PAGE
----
- Associated Press - Friday, March 18, 2016

MONTPELIER, Vt. (AP) - The Vermont House voted Friday to launch a top-to-bottom study of Vermont’s overlapping patchwork of police forces, as well as to pursue a new system under which officers could be decertified for unprofessional conduct.

Separately, the House voted to step up collection and dissemination of data designed to make sure police aren’t engaged in racial profiling in connection with roadside stops.

Vermont currently has a patchwork of law enforcement including the State Police, county sheriffs, city and town police departments, small towns that contract with the State Police or sheriffs for part-time coverage and patrols, and mostly rural towns that count on the State Police to show up in the rare event of a crime within their borders.

Added to those are specialized law-enforcement personnel working for the departments of Fish & Wildlife, Motor Vehicles and Liquor Control, as well as the Capitol Police, who patrol the Statehouse.

Lawmakers began with a 132-page bill calling for creation of a new Agency of Public Safety, but that was reduced in the House Government Operations Committee to a three-page bill calling for a 13-member panel made up mostly of the heads of various public safety agencies to study the issues.

“Is there a way of doing this that makes sense for Vermonters that can provide equal or better service than what we’re providing now at a reduced cost?” Public Safety Commissioner Keith Flynn said in an interview Friday. “We need to have those conversations.”

The House also voted to support an amendment by Rep. Ronald Hubert, R-Milton, calling for the study to include whether the state Office of Professional Regulation should regulate police officers the way it does nurses, funeral directors and a wide range of other occupations.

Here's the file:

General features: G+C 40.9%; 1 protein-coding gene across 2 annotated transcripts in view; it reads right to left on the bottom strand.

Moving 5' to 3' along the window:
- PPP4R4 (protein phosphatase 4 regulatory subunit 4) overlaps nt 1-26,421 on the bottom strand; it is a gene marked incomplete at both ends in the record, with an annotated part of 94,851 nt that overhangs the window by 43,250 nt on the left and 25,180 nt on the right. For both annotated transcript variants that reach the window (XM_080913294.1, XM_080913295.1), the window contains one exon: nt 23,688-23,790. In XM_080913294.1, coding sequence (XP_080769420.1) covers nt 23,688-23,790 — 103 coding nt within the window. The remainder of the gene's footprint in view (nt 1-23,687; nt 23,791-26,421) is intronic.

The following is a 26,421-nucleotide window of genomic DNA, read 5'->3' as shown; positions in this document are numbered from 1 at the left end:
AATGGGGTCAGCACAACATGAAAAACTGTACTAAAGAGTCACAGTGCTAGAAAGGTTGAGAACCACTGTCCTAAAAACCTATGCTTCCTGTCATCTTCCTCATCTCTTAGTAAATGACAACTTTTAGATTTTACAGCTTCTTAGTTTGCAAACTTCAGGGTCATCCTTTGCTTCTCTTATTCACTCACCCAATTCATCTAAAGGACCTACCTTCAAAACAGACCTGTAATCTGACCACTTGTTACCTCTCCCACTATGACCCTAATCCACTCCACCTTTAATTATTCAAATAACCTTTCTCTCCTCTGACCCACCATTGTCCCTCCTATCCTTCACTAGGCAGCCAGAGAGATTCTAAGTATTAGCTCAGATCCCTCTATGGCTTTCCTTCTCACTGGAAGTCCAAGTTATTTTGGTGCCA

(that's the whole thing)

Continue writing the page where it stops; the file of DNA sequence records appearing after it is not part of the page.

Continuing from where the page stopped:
The aim would be to “come up with a way to decertify officers who are no longer doing what we want them to do for the state of Vermont,” Hubert said.

Currently, police are “not really regulated by anybody other than their own departments,” said Allen Gilbert, executive director of the Vermont chapter of the American Civil Liberties Union.

Police are certified when they graduate from the police academy; the ACLU has been pushing for a stronger disciplinary system that could decertify officers for misconduct.

The House on Friday also approved a “fair and impartial policing” bill aimed at stepping up the ease with which the public can analyze data on the race and gender of people whom police pull over and the outcomes of those stops.

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